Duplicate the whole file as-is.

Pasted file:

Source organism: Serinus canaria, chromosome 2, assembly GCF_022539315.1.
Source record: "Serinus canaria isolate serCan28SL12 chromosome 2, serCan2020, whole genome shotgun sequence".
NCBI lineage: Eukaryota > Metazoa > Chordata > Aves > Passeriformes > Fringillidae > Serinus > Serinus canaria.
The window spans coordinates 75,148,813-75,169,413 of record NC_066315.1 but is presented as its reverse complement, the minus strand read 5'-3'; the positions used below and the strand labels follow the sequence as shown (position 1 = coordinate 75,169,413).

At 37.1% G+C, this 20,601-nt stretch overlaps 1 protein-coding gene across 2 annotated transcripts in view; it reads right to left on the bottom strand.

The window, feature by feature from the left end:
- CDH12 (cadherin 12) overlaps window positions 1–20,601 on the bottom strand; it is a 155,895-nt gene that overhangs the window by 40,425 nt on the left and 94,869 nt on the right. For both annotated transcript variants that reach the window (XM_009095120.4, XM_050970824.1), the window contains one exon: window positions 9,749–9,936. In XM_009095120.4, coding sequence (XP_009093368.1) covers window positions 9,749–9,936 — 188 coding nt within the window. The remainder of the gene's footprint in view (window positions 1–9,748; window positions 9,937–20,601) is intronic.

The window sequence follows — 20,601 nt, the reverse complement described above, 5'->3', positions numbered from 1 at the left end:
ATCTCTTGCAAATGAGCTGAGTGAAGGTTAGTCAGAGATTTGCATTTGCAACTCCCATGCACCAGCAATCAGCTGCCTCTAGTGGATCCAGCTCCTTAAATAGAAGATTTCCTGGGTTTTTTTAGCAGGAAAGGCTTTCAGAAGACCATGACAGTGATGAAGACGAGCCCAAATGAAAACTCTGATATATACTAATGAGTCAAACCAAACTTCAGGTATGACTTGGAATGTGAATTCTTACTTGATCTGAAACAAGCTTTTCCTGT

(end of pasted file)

Source organism: Serinus canaria, chromosome 2, assembly GCF_022539315.1.
Source record: "Serinus canaria isolate serCan28SL12 chromosome 2, serCan2020, whole genome shotgun sequence".
NCBI lineage: Eukaryota > Metazoa > Chordata > Aves > Passeriformes > Fringillidae > Serinus > Serinus canaria.
The window spans coordinates 75,148,813-75,169,413 of record NC_066315.1 but is presented as its reverse complement, the minus strand read 5'-3'; the positions used below and the strand labels follow the sequence as shown (position 1 = coordinate 75,169,413).

At 37.1% G+C, this 20,601-nt stretch overlaps 1 protein-coding gene across 2 annotated transcripts in view; it reads right to left on the bottom strand.

The window, feature by feature from the left end:
- CDH12 (cadherin 12) overlaps window positions 1–20,601 on the bottom strand; it is a 155,895-nt gene that overhangs the window by 40,425 nt on the left and 94,869 nt on the right. For both annotated transcript variants that reach the window (XM_009095120.4, XM_050970824.1), the window contains one exon: window positions 9,749–9,936. In XM_009095120.4, coding sequence (XP_009093368.1) covers window positions 9,749–9,936 — 188 coding nt within the window. The remainder of the gene's footprint in view (window positions 1–9,748; window positions 9,937–20,601) is intronic.

The window sequence follows — 20,601 nt, the reverse complement described above, 5'->3', positions numbered from 1 at the left end:
ATCTCTTGCAAATGAGCTGAGTGAAGGTTAGTCAGAGATTTGCATTTGCAACTCCCATGCACCAGCAATCAGCTGCCTCTAGTGGATCCAGCTCCTTAAATAGAAGATTTCCTGGGTTTTTTTAGCAGGAAAGGCTTTCAGAAGACCATGACAGTGATGAAGACGAGCCCAAATGAAAACTCTGATATATACTAATGAGTCAAACCAAACTTCAGGTATGACTTGGAATGTGAATTCTTACTTGATCTGAAACAAGCTTTTCCTGT